We’ve already known for some time that The Old Republic is going to be EA’s greatest investment. From a numbers standpoint, we know EA invested $100 million in APB, so for EA to invest $300 million in The Old Republic, believable, not really far from what I would guess. He then talks about how Bioware is most proud of the voice-over work being done in the game. I hate to break it to you, but Bioware should be proud of their voice-over work. It is a game changer. Think of it on the level of World of Warcraft’s solo-bility in its leveling up. Voice-over in an MMO game will be an industry standard after The Old Republic. Imagine playing a game where the entire story is told through conversations between characters, and then try playing that same type of game where you have to read paragraphs of text to understand the story. You will not want to go back to quest text after playing with voice-over. You simply will not.

I think this was the best part of the whole post, and the point where I knew that this was either someone trying to pass off as a Mythic/EA employee or someone who was and had no idea what was going on. He talks about how The Old Republic will be a joke. “EA knows it and so does George Lucas, they’re panicking, and so most of Mythic has already been cannibalized to work in Austin on it because they can’t keep pushing back launch.” Really? Do you think that George Lucas has any idea of what The Old Republic is, let alone what an MMORPG is? Let me fill you in on something, unless it’s a movie, the animated television series, or work on the live-action series, Lucas doesn’t touch it. Lucas Licensing handles everything else, the books and the toys. Lucasarts handles the games, and Lucasarts is publishing The Old Republic. Paul Meegan is currently the President of Lucasarts, which means he has controls what goes on in The Old Republic. If George Lucas really wanted to dig his fingers into The Old Republic, he would have final say of course, but do you think he has that much interest, let alone time?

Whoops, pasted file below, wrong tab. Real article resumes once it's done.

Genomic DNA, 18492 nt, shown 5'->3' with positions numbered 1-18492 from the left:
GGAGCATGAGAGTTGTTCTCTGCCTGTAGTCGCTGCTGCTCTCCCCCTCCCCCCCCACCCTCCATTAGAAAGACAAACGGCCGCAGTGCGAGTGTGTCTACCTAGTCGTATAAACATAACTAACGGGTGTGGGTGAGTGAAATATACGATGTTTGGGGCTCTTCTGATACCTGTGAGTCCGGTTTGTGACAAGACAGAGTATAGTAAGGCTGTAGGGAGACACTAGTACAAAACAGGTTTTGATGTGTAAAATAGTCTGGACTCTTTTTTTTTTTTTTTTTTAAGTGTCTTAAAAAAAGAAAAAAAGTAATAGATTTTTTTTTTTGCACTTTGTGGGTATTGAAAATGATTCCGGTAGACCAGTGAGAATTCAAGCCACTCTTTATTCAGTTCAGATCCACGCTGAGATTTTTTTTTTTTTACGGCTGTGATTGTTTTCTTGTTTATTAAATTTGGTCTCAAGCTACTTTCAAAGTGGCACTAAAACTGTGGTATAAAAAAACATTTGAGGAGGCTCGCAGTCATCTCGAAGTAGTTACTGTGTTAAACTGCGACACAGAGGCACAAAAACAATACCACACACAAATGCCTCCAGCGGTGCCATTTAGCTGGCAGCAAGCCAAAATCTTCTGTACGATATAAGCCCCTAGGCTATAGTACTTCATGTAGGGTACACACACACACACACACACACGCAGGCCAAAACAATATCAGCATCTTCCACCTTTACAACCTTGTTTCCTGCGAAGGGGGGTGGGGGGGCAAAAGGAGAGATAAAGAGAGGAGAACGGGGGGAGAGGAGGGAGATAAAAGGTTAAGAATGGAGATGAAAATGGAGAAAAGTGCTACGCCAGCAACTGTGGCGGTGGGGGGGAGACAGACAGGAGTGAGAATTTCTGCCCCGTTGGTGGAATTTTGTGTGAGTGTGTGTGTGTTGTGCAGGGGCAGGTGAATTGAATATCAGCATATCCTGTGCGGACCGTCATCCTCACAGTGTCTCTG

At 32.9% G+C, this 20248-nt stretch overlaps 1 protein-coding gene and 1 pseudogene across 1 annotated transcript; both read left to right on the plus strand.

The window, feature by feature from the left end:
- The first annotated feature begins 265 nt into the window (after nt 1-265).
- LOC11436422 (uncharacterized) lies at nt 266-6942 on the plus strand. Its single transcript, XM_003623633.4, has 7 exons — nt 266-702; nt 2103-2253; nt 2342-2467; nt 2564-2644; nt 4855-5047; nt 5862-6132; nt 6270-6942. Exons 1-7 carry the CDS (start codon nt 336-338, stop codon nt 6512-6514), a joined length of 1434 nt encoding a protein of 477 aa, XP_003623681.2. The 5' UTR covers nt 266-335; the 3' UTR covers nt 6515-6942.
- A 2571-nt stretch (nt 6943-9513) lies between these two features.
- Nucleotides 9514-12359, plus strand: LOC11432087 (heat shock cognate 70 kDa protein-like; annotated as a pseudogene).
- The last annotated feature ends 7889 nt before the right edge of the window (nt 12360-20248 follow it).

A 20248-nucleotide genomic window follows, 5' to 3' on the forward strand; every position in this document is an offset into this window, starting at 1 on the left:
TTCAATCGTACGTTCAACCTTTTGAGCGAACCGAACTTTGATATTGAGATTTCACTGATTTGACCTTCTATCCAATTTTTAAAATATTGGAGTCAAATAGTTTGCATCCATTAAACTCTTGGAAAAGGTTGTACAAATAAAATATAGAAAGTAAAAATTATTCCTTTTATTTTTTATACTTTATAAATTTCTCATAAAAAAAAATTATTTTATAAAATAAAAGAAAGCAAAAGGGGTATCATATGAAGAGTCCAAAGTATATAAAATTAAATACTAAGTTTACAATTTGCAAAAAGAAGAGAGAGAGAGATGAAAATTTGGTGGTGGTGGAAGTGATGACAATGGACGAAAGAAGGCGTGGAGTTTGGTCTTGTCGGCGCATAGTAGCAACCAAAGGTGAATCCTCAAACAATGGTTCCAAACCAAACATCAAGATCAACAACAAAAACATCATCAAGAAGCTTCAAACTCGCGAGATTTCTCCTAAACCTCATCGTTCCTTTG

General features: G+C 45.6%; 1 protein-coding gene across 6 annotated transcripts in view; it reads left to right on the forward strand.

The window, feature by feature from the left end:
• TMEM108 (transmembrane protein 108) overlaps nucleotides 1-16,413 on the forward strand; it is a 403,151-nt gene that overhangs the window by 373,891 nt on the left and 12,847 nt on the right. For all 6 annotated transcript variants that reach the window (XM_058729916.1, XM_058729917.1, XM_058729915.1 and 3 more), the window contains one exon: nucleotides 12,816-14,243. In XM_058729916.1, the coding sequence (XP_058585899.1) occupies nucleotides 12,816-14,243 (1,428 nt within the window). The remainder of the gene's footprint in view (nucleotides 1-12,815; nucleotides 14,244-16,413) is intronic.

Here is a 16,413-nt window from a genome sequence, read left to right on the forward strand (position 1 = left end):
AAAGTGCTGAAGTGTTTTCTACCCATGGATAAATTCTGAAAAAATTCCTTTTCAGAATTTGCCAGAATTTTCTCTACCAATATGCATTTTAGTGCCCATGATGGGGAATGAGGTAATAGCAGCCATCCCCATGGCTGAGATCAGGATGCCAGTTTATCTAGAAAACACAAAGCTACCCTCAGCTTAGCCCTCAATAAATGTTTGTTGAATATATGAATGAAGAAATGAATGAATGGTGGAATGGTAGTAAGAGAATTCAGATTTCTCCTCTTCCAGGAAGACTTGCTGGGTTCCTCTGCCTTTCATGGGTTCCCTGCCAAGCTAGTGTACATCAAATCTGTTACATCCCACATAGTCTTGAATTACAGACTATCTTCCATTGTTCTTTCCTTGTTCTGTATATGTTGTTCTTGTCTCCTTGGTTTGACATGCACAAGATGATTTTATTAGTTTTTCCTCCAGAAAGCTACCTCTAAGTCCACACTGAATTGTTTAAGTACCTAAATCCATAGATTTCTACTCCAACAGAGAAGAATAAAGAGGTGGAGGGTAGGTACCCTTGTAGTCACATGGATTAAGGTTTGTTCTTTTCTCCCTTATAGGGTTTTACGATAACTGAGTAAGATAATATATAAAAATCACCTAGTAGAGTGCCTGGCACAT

Here was the kicker of the entire thing. He calls The Old Republic, “one of the greatest failures in the history of MMOs from EA.” I think he forgets the power of the IP. Star Wars has been around for more than 30 years and is one of the most recognizable brands in the market. Despite what many think, the appeal ranges from toddlers to seniors. It is one of the greatest film sagas of our generation and will continue to permeate for the next 100 years. If I’m starting to sound a bit fanboy-ish, it’s because I am. But it doesn’t change the facts. Time will only tell on how long The Old Republic ranks among other great MMO games, but I can tell you, I will be there on launch day, waiting for the servers to come online, along with the rest of my friends and other Star Wars fans.